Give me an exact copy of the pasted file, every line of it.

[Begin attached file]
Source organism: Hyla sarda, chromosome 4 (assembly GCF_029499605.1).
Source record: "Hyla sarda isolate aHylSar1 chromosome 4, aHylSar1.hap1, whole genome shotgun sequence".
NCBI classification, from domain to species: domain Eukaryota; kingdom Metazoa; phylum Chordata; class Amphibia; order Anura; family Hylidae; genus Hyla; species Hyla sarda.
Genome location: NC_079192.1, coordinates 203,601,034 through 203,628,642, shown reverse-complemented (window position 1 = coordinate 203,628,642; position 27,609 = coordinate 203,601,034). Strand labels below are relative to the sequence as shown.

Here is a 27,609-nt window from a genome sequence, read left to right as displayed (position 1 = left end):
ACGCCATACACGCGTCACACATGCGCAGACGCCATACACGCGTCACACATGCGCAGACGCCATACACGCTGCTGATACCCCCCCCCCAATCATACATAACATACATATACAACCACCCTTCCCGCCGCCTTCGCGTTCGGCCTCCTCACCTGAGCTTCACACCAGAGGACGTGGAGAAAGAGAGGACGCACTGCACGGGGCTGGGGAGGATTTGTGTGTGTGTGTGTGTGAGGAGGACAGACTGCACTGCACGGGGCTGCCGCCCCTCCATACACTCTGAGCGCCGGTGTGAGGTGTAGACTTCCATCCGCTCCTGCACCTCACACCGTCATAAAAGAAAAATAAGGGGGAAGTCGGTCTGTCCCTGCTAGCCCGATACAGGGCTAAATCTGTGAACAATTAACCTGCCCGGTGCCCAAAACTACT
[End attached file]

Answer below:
Source organism: Hyla sarda, chromosome 4 (assembly GCF_029499605.1).
Source record: "Hyla sarda isolate aHylSar1 chromosome 4, aHylSar1.hap1, whole genome shotgun sequence".
NCBI classification, from domain to species: domain Eukaryota; kingdom Metazoa; phylum Chordata; class Amphibia; order Anura; family Hylidae; genus Hyla; species Hyla sarda.
Genome location: NC_079192.1, coordinates 203,601,034 through 203,628,642, shown reverse-complemented (window position 1 = coordinate 203,628,642; position 27,609 = coordinate 203,601,034). Strand labels below are relative to the sequence as shown.

Here is a 27,609-nt window from a genome sequence, read left to right as displayed (position 1 = left end):
ACGCCATACACGCGTCACACATGCGCAGACGCCATACACGCGTCACACATGCGCAGACGCCATACACGCTGCTGATACCCCCCCCCCAATCATACATAACATACATATACAACCACCCTTCCCGCCGCCTTCGCGTTCGGCCTCCTCACCTGAGCTTCACACCAGAGGACGTGGAGAAAGAGAGGACGCACTGCACGGGGCTGGGGAGGATTTGTGTGTGTGTGTGTGTGAGGAGGACAGACTGCACTGCACGGGGCTGCCGCCCCTCCATACACTCTGAGCGCCGGTGTGAGGTGTAGACTTCCATCCGCTCCTGCACCTCACACCGTCATAAAAGAAAAATAAGGGGGAAGTCGGTCTGTCCCTGCTAGCCCGATACAGGGCTAAATCTGTGAACAATTAACCTGCCCGGTGCCCAAAACTACT